Regulators in China have criticised some of the countries largest e-commerce sites for allowing sales of fake or poor quality goods.
Last year, more than 350 million people in China bought goods online.
However, despite China’s booming e-commerce market, a new government backed study has found that one third of products tested were found to be counterfeit or deemed to be hazardous to human health.
The study, which was carried out in partnership with China’s Consumer Association and the State Administration of Industry and Commerce tested 92 products from seven of the biggest Internet trading sites in China, including Alibaba’s Tmall and Taobao, Yhd.com, JD.com and Zol.com.
38 of the products tested were found to be fake.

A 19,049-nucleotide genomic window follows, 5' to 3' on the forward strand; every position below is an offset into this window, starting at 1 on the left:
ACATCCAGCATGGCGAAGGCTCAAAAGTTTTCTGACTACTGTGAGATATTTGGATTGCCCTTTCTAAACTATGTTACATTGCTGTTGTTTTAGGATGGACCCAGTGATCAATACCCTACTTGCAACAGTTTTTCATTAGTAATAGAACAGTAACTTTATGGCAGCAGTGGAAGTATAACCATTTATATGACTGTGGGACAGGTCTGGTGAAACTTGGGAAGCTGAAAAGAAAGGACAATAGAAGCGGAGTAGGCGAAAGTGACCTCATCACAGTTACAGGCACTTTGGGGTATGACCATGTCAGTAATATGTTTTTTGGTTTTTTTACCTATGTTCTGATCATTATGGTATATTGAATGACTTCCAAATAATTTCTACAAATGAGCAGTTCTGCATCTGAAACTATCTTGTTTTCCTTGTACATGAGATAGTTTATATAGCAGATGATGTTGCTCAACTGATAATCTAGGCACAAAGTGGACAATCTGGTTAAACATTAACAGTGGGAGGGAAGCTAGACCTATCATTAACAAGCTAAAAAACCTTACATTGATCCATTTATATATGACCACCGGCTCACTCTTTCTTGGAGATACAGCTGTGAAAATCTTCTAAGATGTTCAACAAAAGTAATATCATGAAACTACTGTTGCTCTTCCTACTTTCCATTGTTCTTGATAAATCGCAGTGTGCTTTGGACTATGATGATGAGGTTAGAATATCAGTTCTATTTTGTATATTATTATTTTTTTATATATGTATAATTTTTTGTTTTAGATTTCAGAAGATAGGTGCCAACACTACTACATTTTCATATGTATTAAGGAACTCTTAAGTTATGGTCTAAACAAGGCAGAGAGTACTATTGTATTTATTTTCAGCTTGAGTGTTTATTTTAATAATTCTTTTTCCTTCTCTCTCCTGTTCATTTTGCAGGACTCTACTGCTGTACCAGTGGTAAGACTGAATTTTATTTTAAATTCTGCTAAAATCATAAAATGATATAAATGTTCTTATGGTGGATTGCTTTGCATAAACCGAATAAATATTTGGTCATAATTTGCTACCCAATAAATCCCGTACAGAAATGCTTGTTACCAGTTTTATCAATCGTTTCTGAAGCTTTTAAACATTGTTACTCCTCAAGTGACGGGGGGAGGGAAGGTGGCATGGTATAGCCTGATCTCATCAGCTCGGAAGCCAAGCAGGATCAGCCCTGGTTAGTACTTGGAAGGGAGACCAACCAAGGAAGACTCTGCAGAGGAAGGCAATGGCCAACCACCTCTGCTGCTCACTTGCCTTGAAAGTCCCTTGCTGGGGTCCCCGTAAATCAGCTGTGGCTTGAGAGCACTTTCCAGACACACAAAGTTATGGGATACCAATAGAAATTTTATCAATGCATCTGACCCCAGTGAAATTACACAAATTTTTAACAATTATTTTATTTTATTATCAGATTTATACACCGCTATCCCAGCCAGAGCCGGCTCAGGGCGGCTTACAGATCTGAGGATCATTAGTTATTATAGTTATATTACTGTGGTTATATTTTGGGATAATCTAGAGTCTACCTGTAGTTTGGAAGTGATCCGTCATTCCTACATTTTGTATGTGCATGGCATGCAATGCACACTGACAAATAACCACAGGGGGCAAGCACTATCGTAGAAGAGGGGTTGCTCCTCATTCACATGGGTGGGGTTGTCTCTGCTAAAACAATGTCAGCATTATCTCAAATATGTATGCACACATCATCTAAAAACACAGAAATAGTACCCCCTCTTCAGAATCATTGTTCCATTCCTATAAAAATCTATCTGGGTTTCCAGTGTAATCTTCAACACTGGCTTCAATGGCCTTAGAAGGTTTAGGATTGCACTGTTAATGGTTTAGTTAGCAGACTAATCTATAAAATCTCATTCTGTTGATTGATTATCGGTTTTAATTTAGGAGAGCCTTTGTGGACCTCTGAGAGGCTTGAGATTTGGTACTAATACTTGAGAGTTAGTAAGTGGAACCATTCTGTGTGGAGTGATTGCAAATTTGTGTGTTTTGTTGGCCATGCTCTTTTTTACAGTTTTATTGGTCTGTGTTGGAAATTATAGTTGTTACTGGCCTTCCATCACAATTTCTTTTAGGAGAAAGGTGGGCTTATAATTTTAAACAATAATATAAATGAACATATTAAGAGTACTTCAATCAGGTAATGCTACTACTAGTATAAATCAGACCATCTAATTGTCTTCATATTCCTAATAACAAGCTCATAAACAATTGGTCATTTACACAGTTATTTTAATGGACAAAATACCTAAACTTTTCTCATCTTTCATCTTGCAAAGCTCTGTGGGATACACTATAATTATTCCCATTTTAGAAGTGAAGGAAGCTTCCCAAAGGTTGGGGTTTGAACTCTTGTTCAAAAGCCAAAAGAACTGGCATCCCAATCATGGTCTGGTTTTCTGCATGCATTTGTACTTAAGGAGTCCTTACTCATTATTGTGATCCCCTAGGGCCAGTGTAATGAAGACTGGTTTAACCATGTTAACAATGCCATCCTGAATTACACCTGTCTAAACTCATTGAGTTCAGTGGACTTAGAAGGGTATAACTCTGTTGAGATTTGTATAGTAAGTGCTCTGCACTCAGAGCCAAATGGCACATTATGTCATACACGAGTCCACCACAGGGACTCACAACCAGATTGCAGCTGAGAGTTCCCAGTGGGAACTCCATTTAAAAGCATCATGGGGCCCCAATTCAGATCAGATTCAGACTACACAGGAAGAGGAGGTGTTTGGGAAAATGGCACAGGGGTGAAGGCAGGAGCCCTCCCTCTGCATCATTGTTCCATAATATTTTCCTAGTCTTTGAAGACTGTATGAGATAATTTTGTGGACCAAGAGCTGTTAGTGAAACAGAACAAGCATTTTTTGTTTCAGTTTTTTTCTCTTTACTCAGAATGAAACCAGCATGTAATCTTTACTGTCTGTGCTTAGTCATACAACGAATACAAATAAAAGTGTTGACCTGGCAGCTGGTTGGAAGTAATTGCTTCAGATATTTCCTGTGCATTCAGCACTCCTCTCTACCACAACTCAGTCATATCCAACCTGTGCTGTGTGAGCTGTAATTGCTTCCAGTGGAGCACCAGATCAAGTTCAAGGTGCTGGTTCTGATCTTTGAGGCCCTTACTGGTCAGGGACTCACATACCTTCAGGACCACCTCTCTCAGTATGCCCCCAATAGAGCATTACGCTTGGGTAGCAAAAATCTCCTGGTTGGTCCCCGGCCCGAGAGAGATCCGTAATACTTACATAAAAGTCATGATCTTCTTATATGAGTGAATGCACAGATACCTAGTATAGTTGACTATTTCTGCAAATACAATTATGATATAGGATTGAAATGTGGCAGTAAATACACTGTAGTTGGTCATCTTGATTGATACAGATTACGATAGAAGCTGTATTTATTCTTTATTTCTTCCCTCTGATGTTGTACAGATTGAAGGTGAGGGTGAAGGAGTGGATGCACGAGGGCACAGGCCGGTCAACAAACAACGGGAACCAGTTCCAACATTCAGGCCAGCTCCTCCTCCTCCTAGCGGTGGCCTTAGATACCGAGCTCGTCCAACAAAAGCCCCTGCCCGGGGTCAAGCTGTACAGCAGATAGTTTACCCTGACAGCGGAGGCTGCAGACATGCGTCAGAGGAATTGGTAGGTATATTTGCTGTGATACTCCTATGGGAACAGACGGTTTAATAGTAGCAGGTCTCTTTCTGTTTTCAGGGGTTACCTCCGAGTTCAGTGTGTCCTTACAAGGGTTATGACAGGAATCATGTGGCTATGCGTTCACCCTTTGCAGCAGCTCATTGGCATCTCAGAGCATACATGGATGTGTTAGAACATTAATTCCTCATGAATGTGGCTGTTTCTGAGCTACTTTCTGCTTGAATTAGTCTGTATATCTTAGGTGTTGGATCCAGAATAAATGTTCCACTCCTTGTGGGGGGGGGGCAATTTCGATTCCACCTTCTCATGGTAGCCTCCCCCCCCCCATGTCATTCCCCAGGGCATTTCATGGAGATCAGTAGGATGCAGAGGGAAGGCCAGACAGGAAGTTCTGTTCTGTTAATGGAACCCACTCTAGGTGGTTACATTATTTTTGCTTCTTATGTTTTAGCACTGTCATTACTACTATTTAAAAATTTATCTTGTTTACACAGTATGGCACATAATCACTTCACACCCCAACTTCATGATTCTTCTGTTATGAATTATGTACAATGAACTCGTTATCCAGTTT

The products, which were picked at random, included a Samsung mobile phone with a fake circuit board, toys which may have been unsafe for children and fertiliser which was found to be nothing more than ordinary soil.
State television in China has reported that all the companies in the survey found to be selling counterfeit products have been punished by the authorities.
In a further update to the story, the Associated Press is reporting the study was actually carried out in July 2014 but the publishing of it was delayed in order to avoid affecting Alibaba making its debut on the U.S. stock market.
Alibaba raised a record $25 billion in stock after going public in September 2014.
Source: South China Morning Post and AP.
Jonathan is our Google Nexus and Android enthusiast. He is also fanatical about football which makes it all the more strange that he should support Stockport County. In addition to writing about tech, Jonathan has a passion for fitness and nutrition and has previously written for one the UK’s leading watch and horology websites.